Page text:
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- (intransitive, idiomatic, copulative) To end up; to result.
- I had hoped our first meeting would turn out better.
- 1897 December (indicated as 1898), Winston Churchill, chapter I, in The Celebrity: An Episode, New York, N.Y.: The Macmillan Company; London: Macmillan & Co., Ltd., OCLC 222716698, page 2:
- He used to drop into my chambers once in a while to smoke, and was first-rate company. When I gave a dinner there was generally a cover laid for him. I liked the man for his own sake, and even had he promised to turn out a celebrity it would have had no weight with me.
- 2019 April 28, Alex McLevy, “Game Of Thrones Suffers the Fog of War in the Battle against the Dead (Newbies)”, in The A.V. Club, archived from the original on 31 May 2021:
- The thing we’ll all remember is Arya Stark, Supreme Badass Of The Seven Kingdoms. Not Jon Snow, not Daenerys, but the pint-size warrior who spends the first part of the fight just annihilating White Walkers one after the other, then turns out to be the one who deals the killing blow to the Night King.
- (intransitive, by ellipsis) To succeed; work out; turn out well.
- I'm afraid the cake didn't turn out.
- (intransitive, idiomatic) To attend; show up.
- Hundreds of people turned out to see the parade.
- (transitive, idiomatic) To extinguish a light or other device
- Turn out the lights before you leave.
- 1854, Dickens, chapter 11, in Hard Times:
- The day grew strong, and showed itself outside, even against the flaming lights within. The lights were turned out, and the work went on.
- (intransitive, idiomatic) To become apparent or known, especially (as) it turns out
- 1963, Margery Allingham, chapter 19, in The China Governess:
- As soon as Julia returned with a constable, Timothy, who was on the point of exhaustion, prepared to give over to him gratefully. The newcomer turned out to be a powerful youngster, fully trained and eager to help, and he stripped off his tunic at once.
- 2012 September 15, Amy Lawrence, “Arsenal's Gervinho enjoys the joy of six against lowly Southampton”, in the Guardian:
- The Ivorian is a player with such a liking for improvisation it does not usually look like he has any more idea than anyone else what he is going to do next, so it was an interesting choice. As it turned out, it was a masterstroke. The striker was full of running, played with a more direct shoot-on-sight approach than normal and finished with two goals and an assist.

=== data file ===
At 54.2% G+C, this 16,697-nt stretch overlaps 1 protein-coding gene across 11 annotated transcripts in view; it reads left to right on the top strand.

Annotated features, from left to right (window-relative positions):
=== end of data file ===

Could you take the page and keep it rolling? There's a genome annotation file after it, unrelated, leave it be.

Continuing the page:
- It turns out that he just made a lucky guess.
- (transitive, idiomatic) To produce; make.
- The bakery turns out three hundred pies each day.
- (intransitive) To leave a road.
- Turn out at the third driveway.
- (transitive) To remove from a mould, bowl etc.
- Turn out the dough onto a board and shape it.
- (transitive, idiomatic) To refuse service or shelter; to eject or evict.
- The hotel staff hastened to turn out the noisy drunk.
- The poor family were turned out of their lodgings at only an hour's notice.
- (sex, transitive, slang) To convince a person (usually a woman) to become a prostitute.
- 2008, Carolyn Maloney, Rumors of Our Progress Have Been Greatly Exaggerated:
- He then turned her out onto the streets of Chicago with a quota to meet: $500 for a night's work.
- 2008, Joseph B. Haggerty, Sr., Shame: The Story of a Pimp (page 361)
- Like I told you, I'm still turning this one bitch out. […] Sunday is three days away, if you ain't turned her out by then she ain't worth it.
- 2012, Eyes . . . JB, If I Should Die Tonight: The Untold Stories (page 18)
- The nigga that turned her out was named Derek “Sweets” D. I despised that pimping motherfucker with passion.
- (sex, transitive, prison slang) To rape; to coerce an otherwise heterosexual individual into performing a homosexual role.
- (transitive) To put (cattle) out to pasture.
- (transitive) To convince to vote
- turn out potential voters
- (intransitive) To leave one's work to take part in a strike.
- (intransitive, colloquial) To get out of bed; get up.
to result; end up
to attend; show up
to extinguish a light or other device
to become apparent or known
to produce; make
to leave a road
to remove from a mould, bowl etc.
to refuse service or shelter; to eject or evict